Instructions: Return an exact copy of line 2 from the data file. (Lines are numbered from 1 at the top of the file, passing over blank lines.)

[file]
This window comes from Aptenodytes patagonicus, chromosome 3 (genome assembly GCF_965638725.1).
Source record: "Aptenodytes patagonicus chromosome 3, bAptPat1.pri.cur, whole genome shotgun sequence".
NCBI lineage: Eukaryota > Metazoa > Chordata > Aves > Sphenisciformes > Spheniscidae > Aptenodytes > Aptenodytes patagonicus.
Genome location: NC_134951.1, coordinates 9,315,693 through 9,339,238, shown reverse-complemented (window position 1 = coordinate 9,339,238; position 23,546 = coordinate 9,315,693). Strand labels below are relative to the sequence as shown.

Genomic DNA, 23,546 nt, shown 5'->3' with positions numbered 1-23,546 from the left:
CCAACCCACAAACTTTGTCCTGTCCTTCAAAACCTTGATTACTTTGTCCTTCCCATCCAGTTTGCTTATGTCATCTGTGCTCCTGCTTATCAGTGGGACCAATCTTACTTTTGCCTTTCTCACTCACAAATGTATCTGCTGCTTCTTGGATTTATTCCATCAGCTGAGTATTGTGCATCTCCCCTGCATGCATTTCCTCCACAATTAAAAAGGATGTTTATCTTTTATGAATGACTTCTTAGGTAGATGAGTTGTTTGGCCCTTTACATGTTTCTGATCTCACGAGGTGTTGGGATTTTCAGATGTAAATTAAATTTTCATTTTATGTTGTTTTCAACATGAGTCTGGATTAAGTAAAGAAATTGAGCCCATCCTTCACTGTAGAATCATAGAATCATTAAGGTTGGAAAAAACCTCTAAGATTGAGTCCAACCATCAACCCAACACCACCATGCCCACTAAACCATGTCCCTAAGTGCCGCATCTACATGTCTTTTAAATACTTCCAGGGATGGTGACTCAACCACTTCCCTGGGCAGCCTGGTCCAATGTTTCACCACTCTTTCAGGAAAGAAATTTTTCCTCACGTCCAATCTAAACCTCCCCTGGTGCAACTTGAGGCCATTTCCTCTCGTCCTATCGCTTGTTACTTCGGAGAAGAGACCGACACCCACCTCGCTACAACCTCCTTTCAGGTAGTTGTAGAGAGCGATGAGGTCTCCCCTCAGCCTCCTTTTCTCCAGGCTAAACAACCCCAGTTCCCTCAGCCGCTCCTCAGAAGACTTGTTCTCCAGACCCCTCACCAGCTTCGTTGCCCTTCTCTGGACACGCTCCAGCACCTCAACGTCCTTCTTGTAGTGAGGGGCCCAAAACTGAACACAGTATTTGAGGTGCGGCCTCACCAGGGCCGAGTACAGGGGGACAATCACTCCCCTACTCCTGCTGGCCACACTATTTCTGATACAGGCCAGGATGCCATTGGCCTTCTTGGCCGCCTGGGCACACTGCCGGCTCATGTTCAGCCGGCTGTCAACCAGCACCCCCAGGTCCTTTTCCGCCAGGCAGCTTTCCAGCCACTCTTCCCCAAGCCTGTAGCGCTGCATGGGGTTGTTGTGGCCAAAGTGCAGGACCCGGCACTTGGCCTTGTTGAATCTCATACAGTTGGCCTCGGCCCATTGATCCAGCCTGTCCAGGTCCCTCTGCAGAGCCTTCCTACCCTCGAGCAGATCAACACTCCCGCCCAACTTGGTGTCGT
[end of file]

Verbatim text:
Source record: "Aptenodytes patagonicus chromosome 3, bAptPat1.pri.cur, whole genome shotgun sequence".